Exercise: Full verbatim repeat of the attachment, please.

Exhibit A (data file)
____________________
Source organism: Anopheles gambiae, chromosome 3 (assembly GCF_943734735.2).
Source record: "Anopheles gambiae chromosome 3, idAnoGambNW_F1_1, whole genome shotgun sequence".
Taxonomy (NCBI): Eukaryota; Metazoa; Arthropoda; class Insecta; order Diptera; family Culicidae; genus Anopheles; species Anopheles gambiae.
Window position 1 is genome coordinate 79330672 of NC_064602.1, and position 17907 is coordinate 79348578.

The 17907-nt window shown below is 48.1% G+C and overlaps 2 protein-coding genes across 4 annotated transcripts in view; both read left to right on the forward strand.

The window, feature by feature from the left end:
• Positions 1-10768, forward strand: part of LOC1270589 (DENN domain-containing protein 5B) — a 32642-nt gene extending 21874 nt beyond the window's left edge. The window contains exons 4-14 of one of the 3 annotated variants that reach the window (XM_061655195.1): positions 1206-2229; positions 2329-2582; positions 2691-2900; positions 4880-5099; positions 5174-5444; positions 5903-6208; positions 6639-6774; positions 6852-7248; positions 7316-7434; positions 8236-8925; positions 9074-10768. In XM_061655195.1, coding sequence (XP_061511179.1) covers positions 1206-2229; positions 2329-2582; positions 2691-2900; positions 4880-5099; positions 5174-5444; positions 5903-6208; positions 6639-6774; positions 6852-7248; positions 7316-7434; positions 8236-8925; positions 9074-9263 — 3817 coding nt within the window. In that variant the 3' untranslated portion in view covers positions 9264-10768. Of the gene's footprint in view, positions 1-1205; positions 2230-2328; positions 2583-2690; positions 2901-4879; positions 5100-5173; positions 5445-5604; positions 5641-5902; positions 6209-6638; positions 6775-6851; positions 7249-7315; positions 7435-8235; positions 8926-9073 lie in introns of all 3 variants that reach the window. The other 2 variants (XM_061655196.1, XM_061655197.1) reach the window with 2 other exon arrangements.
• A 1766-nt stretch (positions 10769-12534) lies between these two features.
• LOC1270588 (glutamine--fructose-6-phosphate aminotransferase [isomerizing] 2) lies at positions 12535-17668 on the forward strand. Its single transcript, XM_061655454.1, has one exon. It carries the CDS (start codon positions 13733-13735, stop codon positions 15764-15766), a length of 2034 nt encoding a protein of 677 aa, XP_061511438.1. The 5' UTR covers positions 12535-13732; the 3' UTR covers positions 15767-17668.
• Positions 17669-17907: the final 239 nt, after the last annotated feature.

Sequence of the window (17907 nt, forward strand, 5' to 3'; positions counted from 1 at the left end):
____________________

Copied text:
Source organism: Anopheles gambiae, chromosome 3 (assembly GCF_943734735.2).
Source record: "Anopheles gambiae chromosome 3, idAnoGambNW_F1_1, whole genome shotgun sequence".
Taxonomy (NCBI): Eukaryota; Metazoa; Arthropoda; class Insecta; order Diptera; family Culicidae; genus Anopheles; species Anopheles gambiae.
Window position 1 is genome coordinate 79330672 of NC_064602.1, and position 17907 is coordinate 79348578.

The 17907-nt window shown below is 48.1% G+C and overlaps 2 protein-coding genes across 4 annotated transcripts in view; both read left to right on the forward strand.

The window, feature by feature from the left end:
• Positions 1-10768, forward strand: part of LOC1270589 (DENN domain-containing protein 5B) — a 32642-nt gene extending 21874 nt beyond the window's left edge. The window contains exons 4-14 of one of the 3 annotated variants that reach the window (XM_061655195.1): positions 1206-2229; positions 2329-2582; positions 2691-2900; positions 4880-5099; positions 5174-5444; positions 5903-6208; positions 6639-6774; positions 6852-7248; positions 7316-7434; positions 8236-8925; positions 9074-10768. In XM_061655195.1, coding sequence (XP_061511179.1) covers positions 1206-2229; positions 2329-2582; positions 2691-2900; positions 4880-5099; positions 5174-5444; positions 5903-6208; positions 6639-6774; positions 6852-7248; positions 7316-7434; positions 8236-8925; positions 9074-9263 — 3817 coding nt within the window. In that variant the 3' untranslated portion in view covers positions 9264-10768. Of the gene's footprint in view, positions 1-1205; positions 2230-2328; positions 2583-2690; positions 2901-4879; positions 5100-5173; positions 5445-5604; positions 5641-5902; positions 6209-6638; positions 6775-6851; positions 7249-7315; positions 7435-8235; positions 8926-9073 lie in introns of all 3 variants that reach the window. The other 2 variants (XM_061655196.1, XM_061655197.1) reach the window with 2 other exon arrangements.
• A 1766-nt stretch (positions 10769-12534) lies between these two features.
• LOC1270588 (glutamine--fructose-6-phosphate aminotransferase [isomerizing] 2) lies at positions 12535-17668 on the forward strand. Its single transcript, XM_061655454.1, has one exon. It carries the CDS (start codon positions 13733-13735, stop codon positions 15764-15766), a length of 2034 nt encoding a protein of 677 aa, XP_061511438.1. The 5' UTR covers positions 12535-13732; the 3' UTR covers positions 15767-17668.
• Positions 17669-17907: the final 239 nt, after the last annotated feature.

Sequence of the window (17907 nt, forward strand, 5' to 3'; positions counted from 1 at the left end):